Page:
Brewing pumps explained

Posted on 8th March 2022 by Categories: Blog, How to...., Product Information Tags: , ,

A pump is a great addition to almost any brewing set up. Here’s our quick guide to where you’d use a pump and how to get the best results.

Why would I want a pump?

Pumps come in whenever you want to move your wort in and out of your brewing vessels. For instance, if have a three vessel setup, a pump helps you move the wort from your mash or lauter tun across to your boil kettle. When you’re working with anything but the smallest batch sizes, it is impractical and unsafe to lift and shunt around pots of hot wort! A pump makes this a simple, safe, and clean job.

You can also use a pump in a single vessel set up to recirculate your wort. You can do this during your mash to help improve your efficiency. You can also recirculate at the end of the boil to create a whirlpool, which will gather all the trub (and any pellet hops) to the centre of your vessel so you can then pull clear wort from the edge.

If you use an external chiller – such as a plate or counterflow chiller – a pump can increase the flow rate through the chiller and help improve chilling performance. With a counterflow chiller you can even recirculate the cooled wort back into the kettle to compound the chilling effect and really speed up cooling. You can also use a pump with an immersion chiller to recirculate the wort over the chiller coils. Again, this can massively speed up your cooling.

How do I set up a pump?

Pumps made for brewing must always be “primed” with liquid before turning them on. Running a brewing pump dry can cause real damage to the internals and, if nothing else, usually causes an ear-destroying screeching and rattling noise! Position your pump where the inlet is below your vessel so that you can easily prime it through gravity, just by opening the valve on your vessel. The inlet of a pump is usually at the bottom and the outlet above it – this means that as it primes, any air in the pump is pushed out and you won’t get air bubbles inside. Having trapped air bubbles is called “cavitation” and has a similar effect to running the pump dry.

You can control the flow rate on most brewing pumps by adding a simple ball valve to the outlet side. This allows you to throttle back by closing the valve. The pump inlet should never be restricted to avoid it running dry as above.

Adding a recirculation line

Our Complete All-grain brewing system comes complete with both a pump and an additional valve at the top of the kettle, with an angled hose fitting inside. This is specifically designed for mash recirculation and whirlpooling and in our tests it works brilliantly well!

Simply connect the bottom outlet of the kettle to the pump inlet with silicone tubing, then use more tubing to connect the outlet of the pump to the upper valve on the kettle. Control the speed of the recirculation using the upper ball valve, and adjust the angle of the flow with the hose fitting to get the ideal whirlpool whatever volume you have in your kettle.

You can add a whirlpool fitting to any of our kettles by selecting an additional 21mm hole to be cut in your pot. You can then install our whirlpool kit. We recommend adding a ball valve to the outside for the same level of control as on our Complete system. Don’t forget either a hose barb or camlock fitting for the valve to make hooking up and dismantling your whirlpool line as simple as possible.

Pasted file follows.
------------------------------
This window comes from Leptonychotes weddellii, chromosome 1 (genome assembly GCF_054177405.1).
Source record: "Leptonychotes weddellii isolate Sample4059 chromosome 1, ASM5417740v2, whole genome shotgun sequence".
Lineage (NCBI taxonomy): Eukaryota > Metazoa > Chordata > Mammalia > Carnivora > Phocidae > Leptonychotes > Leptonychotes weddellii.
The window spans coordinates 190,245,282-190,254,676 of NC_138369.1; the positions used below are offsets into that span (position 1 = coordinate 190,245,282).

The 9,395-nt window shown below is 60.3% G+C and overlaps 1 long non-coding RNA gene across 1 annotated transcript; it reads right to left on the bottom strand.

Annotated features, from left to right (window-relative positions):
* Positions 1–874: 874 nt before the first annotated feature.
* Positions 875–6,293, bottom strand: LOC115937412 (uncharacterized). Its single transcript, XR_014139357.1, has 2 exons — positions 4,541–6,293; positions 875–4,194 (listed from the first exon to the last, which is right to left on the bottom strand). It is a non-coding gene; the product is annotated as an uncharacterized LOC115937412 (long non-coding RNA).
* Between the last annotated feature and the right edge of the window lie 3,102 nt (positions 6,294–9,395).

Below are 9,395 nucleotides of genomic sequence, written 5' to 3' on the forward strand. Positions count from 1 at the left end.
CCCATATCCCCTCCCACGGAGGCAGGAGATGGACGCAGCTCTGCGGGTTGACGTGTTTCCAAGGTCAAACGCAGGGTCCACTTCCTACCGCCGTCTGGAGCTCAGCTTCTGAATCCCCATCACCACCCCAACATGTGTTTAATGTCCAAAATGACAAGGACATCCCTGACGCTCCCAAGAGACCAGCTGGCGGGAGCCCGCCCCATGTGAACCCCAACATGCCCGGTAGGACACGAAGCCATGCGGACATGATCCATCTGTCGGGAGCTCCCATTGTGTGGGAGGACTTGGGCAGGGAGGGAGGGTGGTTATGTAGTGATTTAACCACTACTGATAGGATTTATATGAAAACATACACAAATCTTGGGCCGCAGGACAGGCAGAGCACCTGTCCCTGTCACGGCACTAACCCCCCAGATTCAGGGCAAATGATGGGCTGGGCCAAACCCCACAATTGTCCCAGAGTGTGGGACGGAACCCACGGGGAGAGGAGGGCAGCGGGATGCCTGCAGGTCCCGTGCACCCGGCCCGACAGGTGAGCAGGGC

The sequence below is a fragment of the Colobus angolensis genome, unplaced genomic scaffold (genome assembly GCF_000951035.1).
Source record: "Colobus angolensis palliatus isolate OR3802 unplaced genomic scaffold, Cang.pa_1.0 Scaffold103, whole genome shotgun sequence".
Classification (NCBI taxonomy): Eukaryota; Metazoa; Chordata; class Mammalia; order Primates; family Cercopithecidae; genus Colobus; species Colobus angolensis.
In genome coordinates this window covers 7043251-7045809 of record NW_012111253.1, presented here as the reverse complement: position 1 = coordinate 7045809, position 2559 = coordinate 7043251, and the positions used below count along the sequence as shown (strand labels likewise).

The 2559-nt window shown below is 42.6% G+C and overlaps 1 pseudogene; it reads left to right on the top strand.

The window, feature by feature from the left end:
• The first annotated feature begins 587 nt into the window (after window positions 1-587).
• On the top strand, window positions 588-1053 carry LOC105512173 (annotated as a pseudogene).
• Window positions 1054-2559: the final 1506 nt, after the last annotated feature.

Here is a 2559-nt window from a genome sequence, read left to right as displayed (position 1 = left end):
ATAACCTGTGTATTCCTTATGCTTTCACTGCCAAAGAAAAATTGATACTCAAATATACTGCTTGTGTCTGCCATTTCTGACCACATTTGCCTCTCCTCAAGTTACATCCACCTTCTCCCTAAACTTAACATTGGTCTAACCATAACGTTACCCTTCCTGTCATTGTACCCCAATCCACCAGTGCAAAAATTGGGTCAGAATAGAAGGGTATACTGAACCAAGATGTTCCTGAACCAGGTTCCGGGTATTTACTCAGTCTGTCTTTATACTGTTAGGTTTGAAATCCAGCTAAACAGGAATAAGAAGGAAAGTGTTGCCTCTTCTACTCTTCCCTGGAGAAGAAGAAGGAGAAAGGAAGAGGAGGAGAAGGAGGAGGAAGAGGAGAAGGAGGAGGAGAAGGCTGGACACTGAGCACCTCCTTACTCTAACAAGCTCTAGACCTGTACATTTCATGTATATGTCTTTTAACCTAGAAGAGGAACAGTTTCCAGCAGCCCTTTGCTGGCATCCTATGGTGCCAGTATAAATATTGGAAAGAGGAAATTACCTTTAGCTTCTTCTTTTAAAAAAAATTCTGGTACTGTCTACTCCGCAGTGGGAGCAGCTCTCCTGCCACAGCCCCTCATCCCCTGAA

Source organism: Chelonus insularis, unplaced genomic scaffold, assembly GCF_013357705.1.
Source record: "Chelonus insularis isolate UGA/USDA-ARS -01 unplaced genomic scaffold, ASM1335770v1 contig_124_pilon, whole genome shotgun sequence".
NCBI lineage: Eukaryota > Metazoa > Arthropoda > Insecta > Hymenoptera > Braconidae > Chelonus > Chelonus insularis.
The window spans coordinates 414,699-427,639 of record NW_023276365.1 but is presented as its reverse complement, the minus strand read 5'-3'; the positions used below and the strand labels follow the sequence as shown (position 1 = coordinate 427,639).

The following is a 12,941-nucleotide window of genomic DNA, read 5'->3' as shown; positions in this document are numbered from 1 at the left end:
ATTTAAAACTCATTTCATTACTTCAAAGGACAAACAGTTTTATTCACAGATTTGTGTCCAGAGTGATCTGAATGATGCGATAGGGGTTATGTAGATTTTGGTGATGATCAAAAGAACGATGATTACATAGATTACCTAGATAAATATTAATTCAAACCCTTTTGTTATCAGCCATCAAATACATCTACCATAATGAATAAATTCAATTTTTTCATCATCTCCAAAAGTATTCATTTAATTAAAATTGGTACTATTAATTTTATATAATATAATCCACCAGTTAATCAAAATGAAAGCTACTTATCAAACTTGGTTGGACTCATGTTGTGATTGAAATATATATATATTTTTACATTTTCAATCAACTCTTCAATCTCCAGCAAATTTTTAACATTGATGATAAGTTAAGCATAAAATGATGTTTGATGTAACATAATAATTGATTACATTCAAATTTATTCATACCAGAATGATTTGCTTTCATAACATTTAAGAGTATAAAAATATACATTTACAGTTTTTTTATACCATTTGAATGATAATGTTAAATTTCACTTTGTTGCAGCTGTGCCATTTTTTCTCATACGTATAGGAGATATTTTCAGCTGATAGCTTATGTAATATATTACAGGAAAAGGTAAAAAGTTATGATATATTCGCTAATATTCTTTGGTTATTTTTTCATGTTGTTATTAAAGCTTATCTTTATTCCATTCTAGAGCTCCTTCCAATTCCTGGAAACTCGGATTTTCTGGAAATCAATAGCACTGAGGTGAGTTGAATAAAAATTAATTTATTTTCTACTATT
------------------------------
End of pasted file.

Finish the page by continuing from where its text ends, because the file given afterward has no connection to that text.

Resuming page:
Cleaning your pump is really simple with this kind of recirculation line. After you finish your brew, detach the hose from the upper valve and direct it to a bucket. Add clean water into your kettle, open the bottom valve, turn on the pump and flush until clean water flows. Then reattach the recirculation line to the upper valve, add more water and an alkaline cleaner such as ChemClean or PBW to your kettle. Recirculate this solution for a few minutes, then drain and flush with more clean water as above.

Our range of pumps

We stock three different types of pumps. As always at The Malt Miller, we are happy to recommend any of these – we stand by all our products.


The March May line of pumps are designed specifically for brewing and are built in the UK. You can choose from the 809 with a horizontal inlet and outlet or the 815 with vertical inlet and outlet. These are both powerful bits of kit and will breeze through all your wort transfer needs. Please note these need to be wired up for a UK plug.

The Blichmann RipTide pump has some great additional features to make life easier. The main head attaches to the body using a large tri-clamp fitting, which means you can easily dismantle it to clean inside. There’s also an air release valve in case any air pockets form in the head, and a built in flow control valve. The standard model comes with ½” NPT connections (compatible with ½” BSP), and you can also get the tri-clamp model which has 1.5” tri-clamp connections for the inlet and outlet. The RipTide ships with a European plug with a UK converter bundled in.

Last but by no means least is our own Malt Miller magnetic pump. This comes with two hose barb fittings, a fully wired 3-pin UK plug, and a spare impeller in case the pump is accidentally damaged by running it dry – we know this can happen! Another great feature of our pump is the offset design, with a horizontal inlet and vertical outlet. This takes up less space and means less chance of hoses kinking and blocking your flow.

Check out our video on brewing pumps, and remember to subscribe to our YouTube channel for all the latest brews and reviews from The Malt Miller.

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